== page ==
CL: It's a combination. The script is very structured so when you read it, it's like a documentary with all the voiceovers and cutaways of other things. But when we shoot it, we sort of unravel and grab the bits, a still sound-bite we need. Then, we expand upon the scene. Extra things happen, but mostly what ends up in the cut is in the script. But it seems very natural because we cast really interesting kids and the girls are all actual private school girls. They're really good at delivering lines and making them seem really natural. It is more scripted than you think.
What character did you come up with first?
The first character was Mr. G. He was a character I did in stand-up comedy. I'd get up and talk to the audience about this drama teacher and then come in and start talking like him and lead the audience through a dance routine. One time a friend of mine said, "We should just go to a school and film you being this character." We kind of broke into this primary school and walked around with a camera doing ridiculous routines while [I was] wearing my mom's purple tracksuit. That became my audition tape that I sent into TV networks.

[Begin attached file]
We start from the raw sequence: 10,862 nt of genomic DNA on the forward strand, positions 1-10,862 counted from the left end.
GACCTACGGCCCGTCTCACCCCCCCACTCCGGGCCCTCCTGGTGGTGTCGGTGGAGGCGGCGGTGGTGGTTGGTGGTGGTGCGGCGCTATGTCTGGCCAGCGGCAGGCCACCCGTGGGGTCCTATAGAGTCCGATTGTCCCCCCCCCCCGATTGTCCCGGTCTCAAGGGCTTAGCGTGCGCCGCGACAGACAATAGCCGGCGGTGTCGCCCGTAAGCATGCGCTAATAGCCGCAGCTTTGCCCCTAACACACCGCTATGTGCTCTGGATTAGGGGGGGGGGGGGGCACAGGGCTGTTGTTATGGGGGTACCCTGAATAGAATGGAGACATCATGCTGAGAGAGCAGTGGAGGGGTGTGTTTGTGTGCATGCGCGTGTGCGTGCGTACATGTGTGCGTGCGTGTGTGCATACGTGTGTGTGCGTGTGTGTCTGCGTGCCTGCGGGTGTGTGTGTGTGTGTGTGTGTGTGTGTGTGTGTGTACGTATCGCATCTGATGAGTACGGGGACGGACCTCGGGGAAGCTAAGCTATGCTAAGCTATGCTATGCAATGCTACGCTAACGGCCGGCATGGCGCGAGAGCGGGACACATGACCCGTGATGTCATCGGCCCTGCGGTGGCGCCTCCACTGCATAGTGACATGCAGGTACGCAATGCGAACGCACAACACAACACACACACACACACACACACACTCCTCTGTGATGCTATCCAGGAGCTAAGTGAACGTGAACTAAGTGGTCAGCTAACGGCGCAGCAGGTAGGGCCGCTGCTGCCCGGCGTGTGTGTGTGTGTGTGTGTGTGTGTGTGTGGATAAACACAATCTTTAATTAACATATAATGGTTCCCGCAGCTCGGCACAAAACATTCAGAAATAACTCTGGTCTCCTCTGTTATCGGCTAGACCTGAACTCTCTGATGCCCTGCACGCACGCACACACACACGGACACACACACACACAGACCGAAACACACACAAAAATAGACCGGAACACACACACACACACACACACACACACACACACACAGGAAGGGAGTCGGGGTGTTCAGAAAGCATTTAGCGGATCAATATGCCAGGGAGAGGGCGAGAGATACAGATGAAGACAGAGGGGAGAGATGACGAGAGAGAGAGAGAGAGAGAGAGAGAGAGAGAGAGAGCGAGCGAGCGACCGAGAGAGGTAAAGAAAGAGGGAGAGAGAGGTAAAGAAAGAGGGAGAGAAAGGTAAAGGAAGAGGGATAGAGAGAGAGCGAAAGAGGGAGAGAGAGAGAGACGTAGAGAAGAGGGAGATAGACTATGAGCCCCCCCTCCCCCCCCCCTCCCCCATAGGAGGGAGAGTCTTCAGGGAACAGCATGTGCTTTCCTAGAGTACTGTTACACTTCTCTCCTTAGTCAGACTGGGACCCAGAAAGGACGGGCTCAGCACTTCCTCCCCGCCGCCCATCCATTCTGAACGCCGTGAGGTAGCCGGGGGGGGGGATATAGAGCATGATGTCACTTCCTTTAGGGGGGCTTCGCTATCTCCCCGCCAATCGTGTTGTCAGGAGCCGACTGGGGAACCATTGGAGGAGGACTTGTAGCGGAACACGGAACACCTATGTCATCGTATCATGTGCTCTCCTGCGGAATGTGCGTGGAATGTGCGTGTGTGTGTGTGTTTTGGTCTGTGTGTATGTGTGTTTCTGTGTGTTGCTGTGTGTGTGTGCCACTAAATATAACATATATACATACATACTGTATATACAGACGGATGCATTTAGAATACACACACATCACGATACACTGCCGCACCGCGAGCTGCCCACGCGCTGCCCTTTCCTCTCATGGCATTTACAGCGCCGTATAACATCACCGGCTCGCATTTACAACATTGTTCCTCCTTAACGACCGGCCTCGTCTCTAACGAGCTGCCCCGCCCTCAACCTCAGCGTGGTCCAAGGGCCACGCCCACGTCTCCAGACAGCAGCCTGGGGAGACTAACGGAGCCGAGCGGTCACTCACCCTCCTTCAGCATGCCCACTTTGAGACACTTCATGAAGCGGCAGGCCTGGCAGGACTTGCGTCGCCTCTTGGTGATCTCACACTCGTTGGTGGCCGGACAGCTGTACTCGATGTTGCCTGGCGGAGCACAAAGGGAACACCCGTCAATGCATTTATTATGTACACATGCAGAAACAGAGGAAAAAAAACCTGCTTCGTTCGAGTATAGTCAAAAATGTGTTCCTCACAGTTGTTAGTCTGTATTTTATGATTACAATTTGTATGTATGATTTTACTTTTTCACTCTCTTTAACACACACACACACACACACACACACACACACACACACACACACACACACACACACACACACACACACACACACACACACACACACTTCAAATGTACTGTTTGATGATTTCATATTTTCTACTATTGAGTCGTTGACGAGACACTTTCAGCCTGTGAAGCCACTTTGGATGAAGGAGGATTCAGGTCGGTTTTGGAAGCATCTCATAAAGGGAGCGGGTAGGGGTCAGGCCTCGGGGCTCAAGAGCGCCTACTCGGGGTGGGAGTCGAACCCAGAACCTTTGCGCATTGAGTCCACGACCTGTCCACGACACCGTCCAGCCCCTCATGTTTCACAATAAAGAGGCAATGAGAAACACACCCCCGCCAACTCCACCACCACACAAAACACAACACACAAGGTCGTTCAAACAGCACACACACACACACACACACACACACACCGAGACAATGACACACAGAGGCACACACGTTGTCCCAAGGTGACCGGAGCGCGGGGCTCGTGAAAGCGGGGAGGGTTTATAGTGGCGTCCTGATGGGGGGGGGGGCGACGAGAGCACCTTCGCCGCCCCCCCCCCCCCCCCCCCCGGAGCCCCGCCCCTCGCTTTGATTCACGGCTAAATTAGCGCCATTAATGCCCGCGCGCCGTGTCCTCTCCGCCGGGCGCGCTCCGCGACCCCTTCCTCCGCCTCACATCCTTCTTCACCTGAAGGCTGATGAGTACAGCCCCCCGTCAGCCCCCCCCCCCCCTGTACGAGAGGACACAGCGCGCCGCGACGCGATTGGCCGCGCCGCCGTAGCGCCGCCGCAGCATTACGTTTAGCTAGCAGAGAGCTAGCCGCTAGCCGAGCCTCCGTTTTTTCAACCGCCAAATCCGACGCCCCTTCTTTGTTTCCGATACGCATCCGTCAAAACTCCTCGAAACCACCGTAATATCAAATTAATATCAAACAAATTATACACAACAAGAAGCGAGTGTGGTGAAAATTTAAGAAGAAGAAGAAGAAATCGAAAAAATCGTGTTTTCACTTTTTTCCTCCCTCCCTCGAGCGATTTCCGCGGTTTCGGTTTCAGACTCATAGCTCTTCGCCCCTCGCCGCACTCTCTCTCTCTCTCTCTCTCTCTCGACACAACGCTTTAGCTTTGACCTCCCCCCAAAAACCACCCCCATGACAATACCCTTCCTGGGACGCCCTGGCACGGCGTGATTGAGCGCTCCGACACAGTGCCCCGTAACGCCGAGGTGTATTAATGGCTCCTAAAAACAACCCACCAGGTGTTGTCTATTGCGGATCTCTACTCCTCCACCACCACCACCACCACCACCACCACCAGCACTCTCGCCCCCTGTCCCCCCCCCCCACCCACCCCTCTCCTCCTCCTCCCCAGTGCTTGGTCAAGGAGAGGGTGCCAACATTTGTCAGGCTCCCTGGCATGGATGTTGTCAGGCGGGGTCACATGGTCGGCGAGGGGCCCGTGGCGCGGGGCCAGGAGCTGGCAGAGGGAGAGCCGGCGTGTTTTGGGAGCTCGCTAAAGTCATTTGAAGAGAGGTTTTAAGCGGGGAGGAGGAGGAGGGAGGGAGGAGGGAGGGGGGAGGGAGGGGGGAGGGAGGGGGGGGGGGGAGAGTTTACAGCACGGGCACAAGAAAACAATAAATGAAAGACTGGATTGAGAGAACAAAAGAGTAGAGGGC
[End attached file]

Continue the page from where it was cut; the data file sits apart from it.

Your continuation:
Where is Ja'mie's blazer now?
CL: You know what? I've brought Ja'ime's stuff with me. It's in my suitcase. I thought something might happen.
How do the real-life Ja'mies react to you as Ja'mie walking around their school?
CL: Girls love coming up to be and telling me that they are Ja'mie. I don't know why you'd want to be Ja'mie, but they're very proud of being the real-life Ja'mie.
What do you stuff Ja'mie's bra with?
CL: Well, in the other two shows we just had those chickfoot things, those padding things, but she's developed a little more this season. There's like the whole professional things — there are details.
Is this the last we're going to see of Ja'mie?
CL: Probably not. [The series has] got a pretty shocking conclusion and she goes in a direction you don't expect. So it would certainly be an interesting first episode of the next series, if there is one. I love the character so much so I'd love to think that she'd be back.